Senate Atheism 4.0 - Now Discussing: Religiosity and intelligence

Discussion in 'Community' started by Lowbacca_1977, May 18, 2010.

  1. SuperWatto Manager Emeritus

    Member Since:
    Sep 19, 2000
    star 5
    No free will. No soul. No afterlife. I don't think there are many people who can deal with that.
    Last edited by SuperWatto, Oct 9, 2013
  2. timmoishere Force Ghost

    Member Since:
    Jun 2, 2007
    star 6
    Yes, I do have proof that God does not exist. It is perfect and irrefutable. I'm not going to show it to you, however. You cannot see it or detect it in any way. You cannot deduce it from the laws of logic either. You might claim that I do in fact have no such proof. But you have no proof that I don't. You just have to take my word for it.

    Sound familiar?
  3. wannasee Force Ghost

    Member Since:
    Jan 24, 2007
    star 4
    It sounds familiar, but only because you have written the same post about 300 times now.
    TOSCHESTATION likes this.
  4. 07jonesj Force Ghost

    Member Since:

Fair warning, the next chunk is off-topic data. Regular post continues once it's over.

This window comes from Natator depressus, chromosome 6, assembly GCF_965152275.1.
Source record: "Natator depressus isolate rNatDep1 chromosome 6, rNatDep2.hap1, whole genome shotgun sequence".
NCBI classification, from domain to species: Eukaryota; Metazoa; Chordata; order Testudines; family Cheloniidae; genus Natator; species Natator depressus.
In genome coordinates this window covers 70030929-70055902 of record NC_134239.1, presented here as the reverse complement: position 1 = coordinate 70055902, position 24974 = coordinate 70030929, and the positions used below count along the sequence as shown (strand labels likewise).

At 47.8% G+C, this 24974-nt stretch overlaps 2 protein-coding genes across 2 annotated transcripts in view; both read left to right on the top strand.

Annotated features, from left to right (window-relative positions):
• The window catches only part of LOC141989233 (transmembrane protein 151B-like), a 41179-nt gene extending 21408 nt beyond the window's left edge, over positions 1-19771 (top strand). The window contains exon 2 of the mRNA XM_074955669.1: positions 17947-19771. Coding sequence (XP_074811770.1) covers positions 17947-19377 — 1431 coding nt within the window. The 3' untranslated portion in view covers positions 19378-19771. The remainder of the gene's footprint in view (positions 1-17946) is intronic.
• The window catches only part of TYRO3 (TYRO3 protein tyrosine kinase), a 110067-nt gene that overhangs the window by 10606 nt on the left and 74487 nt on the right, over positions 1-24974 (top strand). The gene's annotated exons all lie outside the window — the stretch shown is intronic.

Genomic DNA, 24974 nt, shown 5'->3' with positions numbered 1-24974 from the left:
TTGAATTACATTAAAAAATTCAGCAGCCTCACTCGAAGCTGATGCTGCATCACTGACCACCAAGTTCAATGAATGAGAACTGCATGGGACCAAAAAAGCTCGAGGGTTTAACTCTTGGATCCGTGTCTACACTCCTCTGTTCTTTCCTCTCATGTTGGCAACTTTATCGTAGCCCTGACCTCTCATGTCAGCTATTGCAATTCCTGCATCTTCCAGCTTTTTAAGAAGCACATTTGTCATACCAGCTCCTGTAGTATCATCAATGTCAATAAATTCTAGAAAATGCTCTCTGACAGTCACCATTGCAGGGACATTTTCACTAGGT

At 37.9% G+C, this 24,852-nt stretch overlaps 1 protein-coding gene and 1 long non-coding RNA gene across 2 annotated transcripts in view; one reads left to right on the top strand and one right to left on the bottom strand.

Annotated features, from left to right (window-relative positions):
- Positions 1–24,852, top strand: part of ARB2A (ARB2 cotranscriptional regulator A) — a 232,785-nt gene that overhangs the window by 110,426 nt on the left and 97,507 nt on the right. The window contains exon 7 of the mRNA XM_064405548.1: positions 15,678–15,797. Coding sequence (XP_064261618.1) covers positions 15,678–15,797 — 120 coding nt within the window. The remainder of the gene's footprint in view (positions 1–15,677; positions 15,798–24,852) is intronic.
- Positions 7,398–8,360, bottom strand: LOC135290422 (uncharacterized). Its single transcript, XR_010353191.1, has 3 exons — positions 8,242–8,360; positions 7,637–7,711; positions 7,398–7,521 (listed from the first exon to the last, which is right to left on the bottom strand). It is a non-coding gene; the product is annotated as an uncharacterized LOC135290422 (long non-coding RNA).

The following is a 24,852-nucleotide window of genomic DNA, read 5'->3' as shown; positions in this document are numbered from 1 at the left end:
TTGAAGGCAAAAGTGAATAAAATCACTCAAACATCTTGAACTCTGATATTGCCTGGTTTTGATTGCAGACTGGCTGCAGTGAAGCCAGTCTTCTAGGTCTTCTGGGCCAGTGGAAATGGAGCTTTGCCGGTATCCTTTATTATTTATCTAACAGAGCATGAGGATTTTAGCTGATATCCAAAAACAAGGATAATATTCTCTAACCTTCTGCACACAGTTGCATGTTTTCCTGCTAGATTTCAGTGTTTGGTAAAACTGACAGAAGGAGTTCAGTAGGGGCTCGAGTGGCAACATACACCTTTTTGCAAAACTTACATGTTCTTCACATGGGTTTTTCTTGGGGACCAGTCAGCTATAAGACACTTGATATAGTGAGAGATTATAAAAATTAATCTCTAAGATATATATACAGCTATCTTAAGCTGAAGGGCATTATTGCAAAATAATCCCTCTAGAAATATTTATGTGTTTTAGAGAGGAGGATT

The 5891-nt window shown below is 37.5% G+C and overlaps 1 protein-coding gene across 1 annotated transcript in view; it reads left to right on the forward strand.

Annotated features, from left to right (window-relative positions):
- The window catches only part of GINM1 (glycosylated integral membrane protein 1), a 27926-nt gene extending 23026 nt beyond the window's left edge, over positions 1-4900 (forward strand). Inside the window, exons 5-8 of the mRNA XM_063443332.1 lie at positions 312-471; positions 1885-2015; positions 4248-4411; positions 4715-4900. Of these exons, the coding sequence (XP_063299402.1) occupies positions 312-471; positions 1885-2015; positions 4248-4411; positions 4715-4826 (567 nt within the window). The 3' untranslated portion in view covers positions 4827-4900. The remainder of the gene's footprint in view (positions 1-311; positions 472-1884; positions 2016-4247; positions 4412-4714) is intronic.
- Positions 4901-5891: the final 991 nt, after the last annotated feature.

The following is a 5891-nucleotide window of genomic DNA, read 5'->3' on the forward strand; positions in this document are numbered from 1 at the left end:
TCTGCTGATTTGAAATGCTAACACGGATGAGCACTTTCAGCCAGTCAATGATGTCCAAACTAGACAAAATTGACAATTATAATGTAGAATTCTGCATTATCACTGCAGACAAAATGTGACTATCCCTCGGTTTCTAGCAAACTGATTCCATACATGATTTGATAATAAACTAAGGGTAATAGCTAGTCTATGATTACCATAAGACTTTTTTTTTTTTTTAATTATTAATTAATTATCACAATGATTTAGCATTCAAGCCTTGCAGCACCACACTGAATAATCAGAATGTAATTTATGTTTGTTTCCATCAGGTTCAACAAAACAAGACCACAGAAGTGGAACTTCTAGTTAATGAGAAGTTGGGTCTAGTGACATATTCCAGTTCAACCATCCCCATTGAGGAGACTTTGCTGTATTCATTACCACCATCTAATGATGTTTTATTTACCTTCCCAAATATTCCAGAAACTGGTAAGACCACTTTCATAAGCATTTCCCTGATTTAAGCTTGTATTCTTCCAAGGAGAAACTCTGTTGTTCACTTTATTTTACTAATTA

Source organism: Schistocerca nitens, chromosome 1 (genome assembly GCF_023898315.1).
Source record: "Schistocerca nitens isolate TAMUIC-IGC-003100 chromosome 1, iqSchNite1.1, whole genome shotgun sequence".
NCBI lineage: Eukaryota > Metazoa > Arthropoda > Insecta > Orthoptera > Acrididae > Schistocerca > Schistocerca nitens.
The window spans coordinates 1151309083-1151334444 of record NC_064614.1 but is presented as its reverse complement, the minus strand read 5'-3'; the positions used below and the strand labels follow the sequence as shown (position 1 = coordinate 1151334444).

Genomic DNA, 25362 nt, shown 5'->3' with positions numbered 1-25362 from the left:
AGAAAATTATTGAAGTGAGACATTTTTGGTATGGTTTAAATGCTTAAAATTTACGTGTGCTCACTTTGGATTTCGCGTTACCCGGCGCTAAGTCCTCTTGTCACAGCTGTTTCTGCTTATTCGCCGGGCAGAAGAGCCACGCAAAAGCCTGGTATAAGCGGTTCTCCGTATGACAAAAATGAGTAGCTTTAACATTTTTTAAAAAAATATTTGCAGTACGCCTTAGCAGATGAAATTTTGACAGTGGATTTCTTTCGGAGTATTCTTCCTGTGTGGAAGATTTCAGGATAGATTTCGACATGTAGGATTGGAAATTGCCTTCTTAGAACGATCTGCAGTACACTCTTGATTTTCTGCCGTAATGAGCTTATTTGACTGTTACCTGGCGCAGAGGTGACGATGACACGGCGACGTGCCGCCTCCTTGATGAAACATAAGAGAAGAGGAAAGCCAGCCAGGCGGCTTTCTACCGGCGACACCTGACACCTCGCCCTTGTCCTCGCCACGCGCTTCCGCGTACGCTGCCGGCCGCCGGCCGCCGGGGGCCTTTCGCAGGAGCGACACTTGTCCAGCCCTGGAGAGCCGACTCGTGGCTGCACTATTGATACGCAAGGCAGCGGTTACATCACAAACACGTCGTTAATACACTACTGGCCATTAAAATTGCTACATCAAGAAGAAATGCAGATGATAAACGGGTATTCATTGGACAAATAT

Aug 16, 2010
    star 4
    Aren't atheists and individuals of faith effectively doing the same thing?

    We don't know if there's a God or Gods. In almost all fields of science, new discoveries continue to be made that sometimes confirm theories, and other times prove everything we suspected was completely wrong.

    Are not many of both sides closing their minds off to the possibility that they could be wrong. The religious cannot understand how one could live without faith. The atheists cannot understand how one could blindly just believe something without evidence.

    Maybe there is a God(s). Maybe there's not. Does it make me more or less intelligent to admit that I don't know the truth of it?
  5. timmoishere Force Ghost

    Member Since:
    Jun 2, 2007
    star 6
    Admitting you don't know is a strong indicator of intelligence, yes. Another sign is being willing to be wrong when there is sufficient evidence.

    But there is still no reason to believe in something as extraordinary as a god without a copious amount of evidence. And when theists refuse to provide such evidence, it is easy to conclude that the evidence does not exist.
  6. LostOnHoth Chosen One

    Member Since:
    Feb 15, 2000
    star 5